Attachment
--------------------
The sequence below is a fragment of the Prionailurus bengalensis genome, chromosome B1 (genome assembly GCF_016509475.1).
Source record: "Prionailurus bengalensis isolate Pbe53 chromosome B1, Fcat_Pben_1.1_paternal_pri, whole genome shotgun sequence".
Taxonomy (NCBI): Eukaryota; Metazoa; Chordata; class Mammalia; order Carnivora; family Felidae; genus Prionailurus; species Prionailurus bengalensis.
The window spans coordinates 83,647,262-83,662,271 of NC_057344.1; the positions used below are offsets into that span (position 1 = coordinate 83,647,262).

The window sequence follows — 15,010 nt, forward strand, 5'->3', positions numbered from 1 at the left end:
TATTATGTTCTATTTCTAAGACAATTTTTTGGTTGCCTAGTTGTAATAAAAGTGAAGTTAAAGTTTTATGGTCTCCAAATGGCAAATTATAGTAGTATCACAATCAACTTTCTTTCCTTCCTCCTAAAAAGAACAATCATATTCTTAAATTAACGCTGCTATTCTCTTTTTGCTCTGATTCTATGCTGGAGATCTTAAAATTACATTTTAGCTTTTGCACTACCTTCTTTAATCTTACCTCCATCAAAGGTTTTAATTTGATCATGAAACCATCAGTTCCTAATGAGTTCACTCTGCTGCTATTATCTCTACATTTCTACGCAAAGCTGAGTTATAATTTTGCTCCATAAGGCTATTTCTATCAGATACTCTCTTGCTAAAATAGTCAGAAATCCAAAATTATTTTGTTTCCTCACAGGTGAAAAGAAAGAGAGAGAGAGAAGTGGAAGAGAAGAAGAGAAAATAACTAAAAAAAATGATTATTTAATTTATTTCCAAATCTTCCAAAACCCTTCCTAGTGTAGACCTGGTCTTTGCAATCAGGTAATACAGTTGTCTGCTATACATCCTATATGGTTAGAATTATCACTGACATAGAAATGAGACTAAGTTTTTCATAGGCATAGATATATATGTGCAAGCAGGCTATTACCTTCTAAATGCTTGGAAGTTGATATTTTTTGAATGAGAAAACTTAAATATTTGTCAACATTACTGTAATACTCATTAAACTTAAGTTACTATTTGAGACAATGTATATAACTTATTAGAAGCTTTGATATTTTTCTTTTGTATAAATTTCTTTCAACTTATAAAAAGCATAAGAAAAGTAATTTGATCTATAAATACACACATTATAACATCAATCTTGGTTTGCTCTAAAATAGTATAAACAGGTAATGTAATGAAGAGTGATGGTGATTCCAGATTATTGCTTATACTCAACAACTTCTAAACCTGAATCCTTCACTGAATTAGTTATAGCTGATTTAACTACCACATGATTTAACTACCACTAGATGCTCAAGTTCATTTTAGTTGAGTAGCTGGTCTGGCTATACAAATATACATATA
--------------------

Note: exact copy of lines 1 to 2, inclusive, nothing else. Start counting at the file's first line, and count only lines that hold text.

The sequence below is a fragment of the Prionailurus bengalensis genome, chromosome B1 (genome assembly GCF_016509475.1).
Source record: "Prionailurus bengalensis isolate Pbe53 chromosome B1, Fcat_Pben_1.1_paternal_pri, whole genome shotgun sequence".